Shows & Exhibitions

The Artistic Furniture of Charles Rohlfs, featuring more than 40 pieces of furniture and related objects by this protean artist, actor, and furniture-maker will be presented January 30 to April 25, 2010 at Carnegie Museum of Art. The Artistic Furniture of Charles Rohlfs is the first major museum exhibition to bring together this designer’s rich body of work. Charles Rohlfs’ (1853–1936) designs stand alongside those of better-known contemporaries such as Gustav Stickley and Frank Lloyd Wright, but until now have not received the same level of analysis.

The White Bear Theatre, as part of its current Lost Classics Season which opened with ‘Madness in Valencia’ (Time Out’s Critics Choice and transferring to Trafalgar Studios in January), now presents ‘A Yorkshire Tragedy: not so new as lamentable and true’, part of the Shakespeare Apocrypha and produced by Tough Theatre.

Kicking off the new year with a bang and injecting London with a little much-needed sunshine, Gina Melosi takes residence in a disused shop in the East End with a striking collection of photographs and jewellery objects exploring the notion of memory. Shot whilst travelling in Costa Rica and Nicaragua at the cusp of the millennium and exhibited here for the first time, the images present the snapshot as a fine art object to reflect upon about our past histories.

This exhibition of new and recent work by eleven highly acclaimed young international artists explores a diverse range of contemporary approaches to drawing. From small, intricately-crafted pencil drawings to expanded installations in which the 'drawn' lines are made from masking tape, or in which drawings mutate into animation, the exhibition celebrates a contemporary resurgence in drawing.

Monika Sprüth and Philomene Magers present the first solo exhibition of Robert Elfgen at their gallery in Cologne. After his studies at the Academy of Arts in Braunschweig (class of John Armleder) and at the Academy of Arts in Düsseldorf (class of Rosemarie Trockel), the artist realized solo exhibitions in Cologne (Simultanhalle), London (Westlondonprojects) and in Munich (Sprüth Magers Projects) as well as projects in public spaces.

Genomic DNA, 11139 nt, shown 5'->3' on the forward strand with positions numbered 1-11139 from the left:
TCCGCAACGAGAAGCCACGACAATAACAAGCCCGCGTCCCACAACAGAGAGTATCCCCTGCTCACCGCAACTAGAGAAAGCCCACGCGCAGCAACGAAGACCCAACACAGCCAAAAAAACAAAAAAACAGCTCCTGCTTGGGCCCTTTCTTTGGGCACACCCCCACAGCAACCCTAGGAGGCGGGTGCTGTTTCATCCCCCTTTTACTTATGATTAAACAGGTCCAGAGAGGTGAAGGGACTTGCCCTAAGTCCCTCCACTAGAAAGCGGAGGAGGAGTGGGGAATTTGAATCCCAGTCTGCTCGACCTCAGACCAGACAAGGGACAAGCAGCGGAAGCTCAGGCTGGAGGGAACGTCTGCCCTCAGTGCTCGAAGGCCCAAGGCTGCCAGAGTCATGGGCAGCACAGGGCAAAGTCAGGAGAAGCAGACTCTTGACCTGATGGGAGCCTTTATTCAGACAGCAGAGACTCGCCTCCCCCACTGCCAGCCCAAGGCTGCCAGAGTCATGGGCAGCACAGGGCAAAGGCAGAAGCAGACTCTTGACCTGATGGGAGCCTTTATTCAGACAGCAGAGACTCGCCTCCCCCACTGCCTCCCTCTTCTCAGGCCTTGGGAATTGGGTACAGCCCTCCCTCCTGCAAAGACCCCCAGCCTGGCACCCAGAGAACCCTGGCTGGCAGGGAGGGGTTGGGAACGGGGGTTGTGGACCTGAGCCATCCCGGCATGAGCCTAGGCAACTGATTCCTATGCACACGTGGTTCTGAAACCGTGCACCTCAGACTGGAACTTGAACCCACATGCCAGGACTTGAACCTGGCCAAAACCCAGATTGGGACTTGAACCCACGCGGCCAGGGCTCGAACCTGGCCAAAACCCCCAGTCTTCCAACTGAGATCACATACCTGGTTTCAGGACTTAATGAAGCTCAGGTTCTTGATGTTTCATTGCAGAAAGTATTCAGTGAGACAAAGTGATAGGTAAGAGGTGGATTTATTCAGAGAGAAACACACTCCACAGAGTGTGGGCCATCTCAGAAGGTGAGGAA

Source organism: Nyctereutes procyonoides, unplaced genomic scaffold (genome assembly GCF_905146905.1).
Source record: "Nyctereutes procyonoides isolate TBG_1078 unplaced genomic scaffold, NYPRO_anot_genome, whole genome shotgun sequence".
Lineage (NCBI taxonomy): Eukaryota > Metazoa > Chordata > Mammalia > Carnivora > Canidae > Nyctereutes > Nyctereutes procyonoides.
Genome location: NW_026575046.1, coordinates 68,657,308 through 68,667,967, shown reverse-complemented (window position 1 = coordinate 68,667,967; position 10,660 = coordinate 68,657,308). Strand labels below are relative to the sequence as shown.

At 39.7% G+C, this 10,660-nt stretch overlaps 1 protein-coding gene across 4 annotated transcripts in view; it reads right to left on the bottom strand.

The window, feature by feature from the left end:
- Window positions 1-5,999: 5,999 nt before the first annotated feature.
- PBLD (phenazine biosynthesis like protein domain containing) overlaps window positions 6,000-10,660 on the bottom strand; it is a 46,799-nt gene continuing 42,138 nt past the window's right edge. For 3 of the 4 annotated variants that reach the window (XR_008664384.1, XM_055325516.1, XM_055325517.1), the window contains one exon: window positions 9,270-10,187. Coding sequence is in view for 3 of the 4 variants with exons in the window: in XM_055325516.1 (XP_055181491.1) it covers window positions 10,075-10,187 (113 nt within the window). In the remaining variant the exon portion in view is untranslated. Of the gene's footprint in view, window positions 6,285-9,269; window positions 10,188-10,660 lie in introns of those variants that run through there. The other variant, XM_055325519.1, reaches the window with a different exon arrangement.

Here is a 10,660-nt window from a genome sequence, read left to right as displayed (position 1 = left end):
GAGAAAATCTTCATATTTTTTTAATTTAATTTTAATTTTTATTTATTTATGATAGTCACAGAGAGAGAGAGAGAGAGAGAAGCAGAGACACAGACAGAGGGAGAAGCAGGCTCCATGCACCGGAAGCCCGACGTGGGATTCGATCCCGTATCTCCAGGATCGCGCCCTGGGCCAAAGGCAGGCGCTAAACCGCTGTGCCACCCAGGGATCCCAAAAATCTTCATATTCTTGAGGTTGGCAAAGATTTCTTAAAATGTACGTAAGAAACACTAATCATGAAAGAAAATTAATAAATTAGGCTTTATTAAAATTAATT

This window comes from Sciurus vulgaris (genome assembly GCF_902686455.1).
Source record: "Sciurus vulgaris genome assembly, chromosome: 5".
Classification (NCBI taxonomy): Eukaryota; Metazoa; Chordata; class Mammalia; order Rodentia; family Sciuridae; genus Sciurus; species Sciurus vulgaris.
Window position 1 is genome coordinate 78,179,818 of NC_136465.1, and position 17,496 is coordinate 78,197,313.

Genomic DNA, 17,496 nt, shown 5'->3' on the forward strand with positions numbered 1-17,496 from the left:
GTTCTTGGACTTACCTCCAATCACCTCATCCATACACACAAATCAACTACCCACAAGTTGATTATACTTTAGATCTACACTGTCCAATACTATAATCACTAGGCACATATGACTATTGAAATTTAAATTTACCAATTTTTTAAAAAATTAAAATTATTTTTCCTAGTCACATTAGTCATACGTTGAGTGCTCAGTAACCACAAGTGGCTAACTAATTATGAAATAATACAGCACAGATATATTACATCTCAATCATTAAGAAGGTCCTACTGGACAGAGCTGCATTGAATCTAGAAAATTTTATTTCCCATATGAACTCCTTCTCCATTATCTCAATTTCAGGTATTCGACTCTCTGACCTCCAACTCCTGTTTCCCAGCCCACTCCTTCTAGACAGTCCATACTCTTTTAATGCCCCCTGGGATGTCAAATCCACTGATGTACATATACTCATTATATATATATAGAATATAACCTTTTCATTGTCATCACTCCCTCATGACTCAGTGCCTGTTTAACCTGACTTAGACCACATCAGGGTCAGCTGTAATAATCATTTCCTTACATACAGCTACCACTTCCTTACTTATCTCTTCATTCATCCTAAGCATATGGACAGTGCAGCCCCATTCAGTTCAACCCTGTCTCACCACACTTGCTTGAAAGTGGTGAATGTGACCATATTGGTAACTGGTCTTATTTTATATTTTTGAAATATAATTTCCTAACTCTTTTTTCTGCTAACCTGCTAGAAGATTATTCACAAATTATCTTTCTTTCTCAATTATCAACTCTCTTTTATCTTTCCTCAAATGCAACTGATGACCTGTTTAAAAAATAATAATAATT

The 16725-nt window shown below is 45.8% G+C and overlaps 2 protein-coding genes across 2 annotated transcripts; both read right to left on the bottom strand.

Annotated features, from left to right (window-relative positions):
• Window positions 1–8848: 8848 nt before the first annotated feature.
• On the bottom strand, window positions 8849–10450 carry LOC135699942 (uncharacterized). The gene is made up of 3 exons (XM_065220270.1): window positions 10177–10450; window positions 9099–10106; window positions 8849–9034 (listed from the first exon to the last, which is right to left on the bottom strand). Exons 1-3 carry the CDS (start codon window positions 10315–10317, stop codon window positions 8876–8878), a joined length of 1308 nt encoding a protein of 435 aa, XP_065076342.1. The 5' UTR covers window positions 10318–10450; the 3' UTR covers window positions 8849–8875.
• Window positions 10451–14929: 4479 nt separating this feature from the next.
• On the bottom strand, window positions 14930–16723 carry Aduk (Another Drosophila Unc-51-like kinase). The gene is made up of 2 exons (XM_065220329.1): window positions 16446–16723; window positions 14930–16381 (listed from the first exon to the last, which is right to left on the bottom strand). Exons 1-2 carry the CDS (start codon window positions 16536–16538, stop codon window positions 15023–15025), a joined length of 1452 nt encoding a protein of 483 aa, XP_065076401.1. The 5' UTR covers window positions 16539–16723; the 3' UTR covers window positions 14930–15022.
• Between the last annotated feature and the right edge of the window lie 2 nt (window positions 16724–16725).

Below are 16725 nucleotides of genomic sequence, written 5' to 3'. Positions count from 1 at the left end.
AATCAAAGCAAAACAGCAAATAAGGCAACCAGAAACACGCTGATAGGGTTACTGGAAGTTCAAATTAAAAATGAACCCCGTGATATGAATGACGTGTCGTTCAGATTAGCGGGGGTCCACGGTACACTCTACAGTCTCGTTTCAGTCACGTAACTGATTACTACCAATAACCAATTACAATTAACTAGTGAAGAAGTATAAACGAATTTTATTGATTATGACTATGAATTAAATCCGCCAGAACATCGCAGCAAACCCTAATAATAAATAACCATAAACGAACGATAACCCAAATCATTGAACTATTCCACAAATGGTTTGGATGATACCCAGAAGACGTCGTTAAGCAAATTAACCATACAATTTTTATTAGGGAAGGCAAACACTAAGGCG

Dia Art Foundation announces the launch of Wrestling with the Blob Beast, a web-based project by artist Ezra Johnson, the latest in Dia’s ongoing series of online artworks. The project can be seen at In Wrestling with the Blob Beast, Johnson presents a collection of sixteen animated screensavers. Derived from painting, they cover a wide field, ranging from formal studies where color is a primary concern, to quiet nature scenes like a campfire at night, to vignettes where figure and abstraction appear to be in active battle

The Walker Art Center presents the exhibition Trisha Brown: So That the Audience Does Not Know Whether I Have Stopped Dancing, the centerpiece of a spectrum of programs honoring the 40-year career of this contemporary dance icon at a moment of increasing interest in the broad sweep of her work and its influence. Providing an in-depth look at Brown’s visual arts practice, the exhibition features a survey of the artist’s drawings going back thirty-five years, a live early performance work in the gallery, and videos of seminal early performances.

Through video, performance, sculpture and installation, Dave McKenzie explores notions of public space and cultural exchange in relation to the private self. Often informed by humble actions and everyday circumstances, his modest proposals examine the world around us, revealing a larger set of social and political truths that are evidenced in the everyday.

Phantom Sightings: Art after the Chicano Movement is the largest exhibition of cutting-edge Chicano art ever presented at LACMA. Chicano art, traditionally described as work created by Americans of Mexican descent, was established as a politically and culturally inspired movement during the counterculture revolutions of the late 1960s and early 1970s.

Are we alone in the universe? Do aliens exist? Or are we, ourselves, strangers in our own world? Life on Mars, the 2008 Carnegie International explores the important yet continually perplexing question of what it means to be human in the world today. Organized by Douglas Fogle, curator of contemporary art at Carnegie Museum of Art, the provocative Life on Mars will present the varying perspectives of 40 artists from 17 countries, spanning generations and continents.


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